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Over The Bridge

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Fairbanks winters are cold. Salting roads doesn't melt the ice, and everything is packed with snow anyways. Night presses down upon the city, and the people react as expected. Alaska always attracts the strange, the daring, the boldly introverted. People look to test themselves, human versus nature, in an attempt to form some sort of deeper relationship. Most, on that note, lack something that they think the extremities of temperature can bring- exhaust the mind, the body, and revelation will come.


Alcoholism, though, is the normal reaction. Most are disappointed; hoping to find some deeper meaning for life, struggling to get past the barriers of a physically contained body, they almost always fail. Disappointment sets in. Self-loathing, blame, anger, hold a person, and the setting of constant deep snow and heavy nightfalls pushes the mind over its limits. Men snap. People forget why they would ever come to test themselves. Alaska isn't a test- it is torture. And alcohol was a savior.

Some, though, manage to avoid the sinkhole of depression. Realizing that a recluse seldom is happy, they manage to get by. Finding others, they are able to survive the test of nature. Individually, almost nobody succeeds in Fairbanks. With family, though, it is possible. The conditions, more than establishing a bond with the natural world or something deeper, expose the fact that humanity is an important part of existence. Living with others, finding people, is the only way to conquer the extremities. Living with others is necessary to survive.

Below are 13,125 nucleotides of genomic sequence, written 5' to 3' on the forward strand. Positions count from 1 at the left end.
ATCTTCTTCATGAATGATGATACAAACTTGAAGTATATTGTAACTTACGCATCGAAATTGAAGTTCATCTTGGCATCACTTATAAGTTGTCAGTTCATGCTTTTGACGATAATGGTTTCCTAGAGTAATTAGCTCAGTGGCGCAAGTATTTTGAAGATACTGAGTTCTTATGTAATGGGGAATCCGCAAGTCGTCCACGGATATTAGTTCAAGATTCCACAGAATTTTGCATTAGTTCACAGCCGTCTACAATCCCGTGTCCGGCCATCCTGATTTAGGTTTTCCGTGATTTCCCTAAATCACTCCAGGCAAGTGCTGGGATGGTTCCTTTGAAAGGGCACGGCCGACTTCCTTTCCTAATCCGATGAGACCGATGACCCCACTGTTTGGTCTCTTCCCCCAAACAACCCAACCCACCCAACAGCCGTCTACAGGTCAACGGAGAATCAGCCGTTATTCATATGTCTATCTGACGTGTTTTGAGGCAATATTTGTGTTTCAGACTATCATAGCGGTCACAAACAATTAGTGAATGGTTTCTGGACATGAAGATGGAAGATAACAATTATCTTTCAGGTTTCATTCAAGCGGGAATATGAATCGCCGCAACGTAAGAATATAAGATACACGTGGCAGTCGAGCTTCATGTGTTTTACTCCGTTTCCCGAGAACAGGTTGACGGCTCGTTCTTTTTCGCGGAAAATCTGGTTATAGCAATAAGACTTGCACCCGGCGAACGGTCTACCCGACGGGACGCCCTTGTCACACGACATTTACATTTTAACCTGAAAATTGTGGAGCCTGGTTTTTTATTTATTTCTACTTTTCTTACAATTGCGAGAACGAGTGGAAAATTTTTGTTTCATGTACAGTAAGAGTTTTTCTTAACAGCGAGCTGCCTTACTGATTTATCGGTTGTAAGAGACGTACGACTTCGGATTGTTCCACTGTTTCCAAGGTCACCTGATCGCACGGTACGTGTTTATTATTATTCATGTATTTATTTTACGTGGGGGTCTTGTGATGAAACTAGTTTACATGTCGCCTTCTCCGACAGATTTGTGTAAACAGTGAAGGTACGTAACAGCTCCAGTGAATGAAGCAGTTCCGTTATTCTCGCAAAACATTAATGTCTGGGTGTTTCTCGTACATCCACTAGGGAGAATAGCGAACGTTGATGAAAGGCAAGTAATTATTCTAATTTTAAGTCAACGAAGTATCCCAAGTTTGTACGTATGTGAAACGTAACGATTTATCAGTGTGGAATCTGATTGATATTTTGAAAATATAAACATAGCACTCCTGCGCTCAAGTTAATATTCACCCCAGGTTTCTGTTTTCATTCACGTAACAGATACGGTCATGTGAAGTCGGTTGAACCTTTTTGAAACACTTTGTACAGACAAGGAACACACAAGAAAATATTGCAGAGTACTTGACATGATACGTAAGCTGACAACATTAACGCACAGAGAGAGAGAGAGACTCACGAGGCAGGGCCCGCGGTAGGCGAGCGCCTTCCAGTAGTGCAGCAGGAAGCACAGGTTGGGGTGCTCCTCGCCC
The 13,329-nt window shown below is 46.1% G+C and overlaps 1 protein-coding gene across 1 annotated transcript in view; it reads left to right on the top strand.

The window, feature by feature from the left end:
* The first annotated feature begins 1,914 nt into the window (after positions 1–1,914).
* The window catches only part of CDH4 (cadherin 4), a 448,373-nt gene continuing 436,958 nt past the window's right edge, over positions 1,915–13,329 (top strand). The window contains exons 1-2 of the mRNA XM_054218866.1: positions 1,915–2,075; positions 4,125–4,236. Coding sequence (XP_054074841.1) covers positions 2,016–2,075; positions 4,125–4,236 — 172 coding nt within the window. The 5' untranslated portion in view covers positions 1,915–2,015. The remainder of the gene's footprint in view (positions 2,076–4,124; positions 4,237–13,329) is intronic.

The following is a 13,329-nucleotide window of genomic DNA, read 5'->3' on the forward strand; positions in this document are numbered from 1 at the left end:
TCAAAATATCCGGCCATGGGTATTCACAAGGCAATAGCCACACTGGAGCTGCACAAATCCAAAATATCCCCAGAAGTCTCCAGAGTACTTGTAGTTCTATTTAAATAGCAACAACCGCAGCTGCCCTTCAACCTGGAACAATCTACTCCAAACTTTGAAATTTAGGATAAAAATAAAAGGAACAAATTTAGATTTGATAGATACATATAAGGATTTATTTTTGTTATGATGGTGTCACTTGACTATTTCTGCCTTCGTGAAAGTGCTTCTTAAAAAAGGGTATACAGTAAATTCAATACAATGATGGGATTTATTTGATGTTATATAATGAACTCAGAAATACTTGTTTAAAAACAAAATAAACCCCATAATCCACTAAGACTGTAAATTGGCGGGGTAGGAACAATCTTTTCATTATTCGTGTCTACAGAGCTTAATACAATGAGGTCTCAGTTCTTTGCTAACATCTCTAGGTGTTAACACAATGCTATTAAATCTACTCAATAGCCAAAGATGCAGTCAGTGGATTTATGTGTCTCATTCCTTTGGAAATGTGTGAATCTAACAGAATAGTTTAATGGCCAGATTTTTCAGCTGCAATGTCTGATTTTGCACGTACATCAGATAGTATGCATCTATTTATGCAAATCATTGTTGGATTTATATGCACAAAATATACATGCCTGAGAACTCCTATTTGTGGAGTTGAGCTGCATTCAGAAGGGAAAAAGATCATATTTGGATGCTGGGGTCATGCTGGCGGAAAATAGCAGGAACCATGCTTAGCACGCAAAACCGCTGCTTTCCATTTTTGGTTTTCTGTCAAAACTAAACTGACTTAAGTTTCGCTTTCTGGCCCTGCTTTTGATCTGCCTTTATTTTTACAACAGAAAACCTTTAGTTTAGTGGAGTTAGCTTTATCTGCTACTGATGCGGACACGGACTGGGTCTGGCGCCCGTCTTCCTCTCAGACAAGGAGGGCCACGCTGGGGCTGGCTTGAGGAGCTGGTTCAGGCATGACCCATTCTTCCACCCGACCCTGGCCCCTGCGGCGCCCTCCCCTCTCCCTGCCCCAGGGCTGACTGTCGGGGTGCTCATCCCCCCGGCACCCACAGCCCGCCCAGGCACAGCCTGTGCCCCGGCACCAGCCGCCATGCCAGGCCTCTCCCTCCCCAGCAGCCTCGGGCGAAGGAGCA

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It was Christmas eve, although Fairbanks paid no notice. People either drank slightly more than usual, or got together and celebrated in a hopeless sense- alone in a cabin, surrounded by dark snow, merriment was forced for the occasion. He had driven to the girl's house. Through the snow, thirty miles, he had finally made it.


Jane's mother had died of her own hands, and the only occupants of the small house were herself and her father. The man lived alone.


He made it to the house by 11:00, and, by that time, dinner had been eaten in silence. He sat on the couch in the small living room, dim lighting illuminating the wooden floors and wood stove in the corner. Snow plummeted past the windows, and the fire crackled. The man sat with Jane at his side. They didn't exchange gifts. The dark green leather of the couch would emit a faint squeak with each shifting movement, the only noises aside from the fire.